NSSplitView: Many subviews and ViewControllers, best practices

  • I have an NSDocument-based app.

    The NSDocument's window has at it's root, an NSSplitView with 7 separate
    panes/subviews... A Source list on the left and several panes to the right
    with horizontal and vertical splits.

    In one pane, I need to have three different views supported by an NSBox that
    I can swap the views out (for icon, thumbnail and list view modes). These
    views all need access to the same NSArrayController.

    What is the best way to structure this?

    Should I have an NSViewController and nib for each pane?

    Should the pane-views be in the Document Nib with classes for each one to
    act as a controller (with an outlet to a view)?

    I currently do it this way but use a subclass of NSSObject rather than
    NSViewController since NSViewController seems to want to load it's views
    from a nib rather than having a bunch of views lumped together in a main
    nib.

    Thoughts?

    I'll end up with SourceListViewController, DetailViewController,
    ListViewController etc.

    All these need to be aware of each other... Just wondering the best place to
    store the views themselves in IB... Separate nibs or all in one nib with
    outlets to find the views when needed.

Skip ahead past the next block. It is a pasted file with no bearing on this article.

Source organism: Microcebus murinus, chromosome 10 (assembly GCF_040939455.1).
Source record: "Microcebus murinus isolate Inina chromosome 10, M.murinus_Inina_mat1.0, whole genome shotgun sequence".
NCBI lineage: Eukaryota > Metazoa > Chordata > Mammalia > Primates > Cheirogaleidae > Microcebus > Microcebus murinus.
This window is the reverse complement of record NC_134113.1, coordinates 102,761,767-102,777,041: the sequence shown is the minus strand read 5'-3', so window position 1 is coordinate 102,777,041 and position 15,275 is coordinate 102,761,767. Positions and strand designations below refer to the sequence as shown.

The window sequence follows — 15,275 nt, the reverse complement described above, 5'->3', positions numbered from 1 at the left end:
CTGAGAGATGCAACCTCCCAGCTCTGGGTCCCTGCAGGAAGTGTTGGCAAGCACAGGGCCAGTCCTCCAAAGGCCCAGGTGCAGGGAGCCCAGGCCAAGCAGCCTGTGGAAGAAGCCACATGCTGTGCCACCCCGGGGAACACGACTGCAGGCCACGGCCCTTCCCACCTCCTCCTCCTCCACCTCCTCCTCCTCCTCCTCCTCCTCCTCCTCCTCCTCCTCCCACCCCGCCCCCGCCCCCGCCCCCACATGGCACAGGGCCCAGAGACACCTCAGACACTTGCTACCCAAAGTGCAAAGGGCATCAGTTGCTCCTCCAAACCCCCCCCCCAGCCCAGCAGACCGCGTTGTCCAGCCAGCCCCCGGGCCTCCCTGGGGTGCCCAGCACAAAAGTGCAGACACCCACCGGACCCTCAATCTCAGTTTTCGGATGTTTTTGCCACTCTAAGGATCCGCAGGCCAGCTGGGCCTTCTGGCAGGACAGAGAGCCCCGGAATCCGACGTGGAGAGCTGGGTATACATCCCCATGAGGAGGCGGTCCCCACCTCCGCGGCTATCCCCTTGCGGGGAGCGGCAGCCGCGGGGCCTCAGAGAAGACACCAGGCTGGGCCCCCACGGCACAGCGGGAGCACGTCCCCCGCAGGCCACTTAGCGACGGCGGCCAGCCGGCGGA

Thanks.
  • On 21/05/2013, at 6:39 PM, Trygve Inda <cocoadev...> wrote:

    > In one pane, I need to have three different views supported by an NSBox that
    > I can swap the views out (for icon, thumbnail and list view modes). These
    > views all need access to the same NSArrayController.

    Have you considered using a tabless NSTabView? For view swapping they are usually a bit easier to deal with than managing it yourself and it naturally leads to an answer to the rest of your post...

    > What is the best way to structure this?
    >
    > Should I have an NSViewController and nib for each pane?

    I'd just put it all in one nib. While it can become large, it's very unlikely you'll run into obvious performance problems. If it's in one nib, then hooking everything together becomes a perhaps lengthy but essentially trivial exercise, leaving you with only the task of writing the controller logic and not a whole lot of potentially troublesome view management logic.

    Depending on the complexity of your views, a separate controller might be best for each, or a single controller than knows about the different aspects of the data. Or a combination of the two - in similar circumstances I've ended up with a separate controller for each view type, and a master controller that refers to an instance of the separate controller, whichever is needed for the currently active view(s). By designing a common protocol or API for the subcontrollers, the master controller can treat every one the same, regardless of what view type the user chooses.

    --Graham
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